-Jumps out at you.
-Yeah, because I need something to grab me.
-Well, I won't offer.
-Are those... Well, you can!
-But then, you're not for sale, are you?
She's a feisty one.
Luckily, Charlie's distracted by a cabinet full of treen.
The fun about treen is, small wooden objects, is spotting the wood.
That's right. And the different shapes, of course.
The different shapes and what they're used for and I love it
when they've got a really good patternation to them.
There's something lurking behind there I quite like.
-Yes, that's rather nice, isn't it?
Now, that is lovely.
Olive wood and I think that's 19th-century,
I don't think there's any doubt about that. Early 19th century.
-I'm going to put that on one side.
That's interesting, that's a bit of Yew wood, I think, isn't it?
Now, how old is that? That, to me, looks a bit more modern, to be honest.
Yew wood cup and cover... but it's a nice thing.
I'll put that on one side.
-They look good together, don't they?
-That's quite nice. Yes.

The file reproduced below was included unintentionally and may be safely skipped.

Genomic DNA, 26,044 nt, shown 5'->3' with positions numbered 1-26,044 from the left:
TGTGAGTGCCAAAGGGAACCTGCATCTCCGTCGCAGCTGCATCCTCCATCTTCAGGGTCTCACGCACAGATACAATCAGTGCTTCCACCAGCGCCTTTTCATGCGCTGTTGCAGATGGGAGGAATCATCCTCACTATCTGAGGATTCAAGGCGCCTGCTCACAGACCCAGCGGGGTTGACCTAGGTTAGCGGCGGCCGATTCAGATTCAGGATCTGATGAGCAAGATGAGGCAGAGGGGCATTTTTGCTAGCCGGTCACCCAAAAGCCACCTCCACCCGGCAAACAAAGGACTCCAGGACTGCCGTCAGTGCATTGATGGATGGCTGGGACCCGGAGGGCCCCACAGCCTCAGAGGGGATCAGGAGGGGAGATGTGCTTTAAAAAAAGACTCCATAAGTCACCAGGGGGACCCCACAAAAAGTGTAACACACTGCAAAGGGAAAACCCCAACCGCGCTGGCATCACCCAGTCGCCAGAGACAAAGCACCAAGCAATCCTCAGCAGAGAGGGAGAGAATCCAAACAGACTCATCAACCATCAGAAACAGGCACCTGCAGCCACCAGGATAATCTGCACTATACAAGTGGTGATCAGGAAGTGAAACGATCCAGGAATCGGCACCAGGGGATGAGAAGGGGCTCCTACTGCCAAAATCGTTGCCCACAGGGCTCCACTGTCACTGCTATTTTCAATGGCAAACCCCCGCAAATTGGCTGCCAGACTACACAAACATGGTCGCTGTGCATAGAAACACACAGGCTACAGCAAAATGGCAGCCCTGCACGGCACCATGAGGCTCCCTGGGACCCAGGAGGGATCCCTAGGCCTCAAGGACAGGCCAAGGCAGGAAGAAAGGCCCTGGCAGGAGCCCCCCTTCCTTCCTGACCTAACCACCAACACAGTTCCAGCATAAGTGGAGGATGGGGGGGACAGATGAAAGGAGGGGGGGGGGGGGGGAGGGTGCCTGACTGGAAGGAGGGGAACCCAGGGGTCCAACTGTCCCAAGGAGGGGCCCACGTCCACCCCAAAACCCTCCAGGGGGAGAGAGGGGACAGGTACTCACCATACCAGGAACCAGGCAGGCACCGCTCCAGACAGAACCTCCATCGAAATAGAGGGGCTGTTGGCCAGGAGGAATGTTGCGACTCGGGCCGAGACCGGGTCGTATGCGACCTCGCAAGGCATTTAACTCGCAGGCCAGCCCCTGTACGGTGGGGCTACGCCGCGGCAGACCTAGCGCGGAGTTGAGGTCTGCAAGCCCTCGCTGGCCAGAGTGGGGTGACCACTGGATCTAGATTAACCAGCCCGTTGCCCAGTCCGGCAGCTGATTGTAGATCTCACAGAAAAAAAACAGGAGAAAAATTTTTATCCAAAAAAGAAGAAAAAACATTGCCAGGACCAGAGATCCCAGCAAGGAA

Feel the weight of that.
Gosh, it's heavy, isn't it? Yes, very heavy.
Walnut. Lovely object.
Well, that's interesting.
He's on a roll here.
That's a different weight, feel that one.
-Gosh, that's jolly heavy, isn't it?
-Yeah. What have we got?
19th century, presumably, a Lignum Vitae spice pot.
-Well, it makes a nice little group, doesn't it?
-It's rather charming.
Now, being a really mean chap, I want buy that lot for £40.
The four items of treen
have a combined ticket price of £79,
so Charlie needs to call dealer, Peter.
You're not going to take £40 for the lot, are you?
What I'm going to do, Peter, if I may,
is take the three without the salt.
I think those three are delightful and that makes £35
and I will leave £35 here.
Thank you so much, bye-bye.
-I've done a deal.
-No, it's fine.
£35 for the three without the salt.
Right. You'll do well on those.
Well, you never know.
Peter's knocked off £14, giving Charlie the olive wood dice shaker,
the Yew wood casket and the Lignum Vitae barrel for £35.
-Thank you very much indeed. Bye Chloe, thank you.
-Lovely to see you.
And that's shopping wrapped up for the day
and lights out for the night.
Sweet dreams, you two.
But these early birds are soon up and at 'em in the TR6.
-# I won't betray his trust
-His trust, that's right.
# Though people say I must
# I've put to stay true
# Just as long as he
# Needs me! #
Unlike Oliver, we won't be asking for more.
Yesterday, Natasha found both an Edwardian child's chair
and a silverplated boot pincushion
for £16, leaving her with £190.70.
Charlie splashed £88 on a 1920s feather hat,